The state treasurer announced today that the state pension shortfall is at an all-time high.
As reported by The Star-Ledger, the shortfall grew by more than $8 billion over the last fiscal year to about $53.9 billion -- an astronmical number that dwarfs the state's annual budget. All told, the state pension system, the story says, "is 62 percent funded."
The report offered the Christie administration an opportunity to continue its push for pension reform, which State Treasurer Andrew Sidamon-Eristoff said include "rolling back a 9 percent increase in pensions given by the Legislature in 2001, and upping workers’ contributions to 8.5 percent across the board," according to the paper.
“Unchecked, the cost of this impossible burden will fall not just on the taxpayers of today, but on future generations of New Jerseyans,” he said.That governor, he plays hard ball. He also is proving to be an ideological hack who seems unconcerned with the facts of the pension crisis. Remember, the governor followed in the footsteps of nearly every predecessor going back to the early days of the Whitman administration by failing to pay into the pension system. The $3.1 billion pension payment he didn't make accounts for nearly 40 percent of the growth in the unfunded obligation.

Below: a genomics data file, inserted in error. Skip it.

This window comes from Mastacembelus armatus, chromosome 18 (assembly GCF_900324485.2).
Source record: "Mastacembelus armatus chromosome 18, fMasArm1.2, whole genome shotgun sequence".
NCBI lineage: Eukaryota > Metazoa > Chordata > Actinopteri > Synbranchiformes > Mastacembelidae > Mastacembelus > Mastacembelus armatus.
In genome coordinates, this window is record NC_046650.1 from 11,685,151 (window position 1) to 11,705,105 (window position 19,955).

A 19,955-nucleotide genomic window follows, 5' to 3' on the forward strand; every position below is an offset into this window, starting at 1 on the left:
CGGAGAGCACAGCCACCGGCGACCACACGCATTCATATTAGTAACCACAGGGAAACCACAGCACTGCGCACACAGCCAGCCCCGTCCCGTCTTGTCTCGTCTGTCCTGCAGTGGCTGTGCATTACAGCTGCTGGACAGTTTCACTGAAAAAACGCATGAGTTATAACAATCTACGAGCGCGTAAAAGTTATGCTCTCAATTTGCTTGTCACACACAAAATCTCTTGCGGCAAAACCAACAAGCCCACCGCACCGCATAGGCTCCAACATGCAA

And the governor, as Chris Hayes pointed out the other night on Countdown, seems prepared to default on the state's obligations to its workers -- cops and firefighters, teachers and roadworkers, secretaries and others -- rather than a) asking taxpayers for more money or b) getting in the bondholders' faces.
As Dean Baker, an economist with the left-leaning Center for Economic Policy and Research, point out, the pensions are contractual obligations, a promise made to the people who work for the various levels of government in the state. Threatening default -- or at least alluding to it -- is irresponsible and morally questionable. It is blackmail, plain and simple, and just more evidence that this supposedly no-nonsense governor is really just a bully.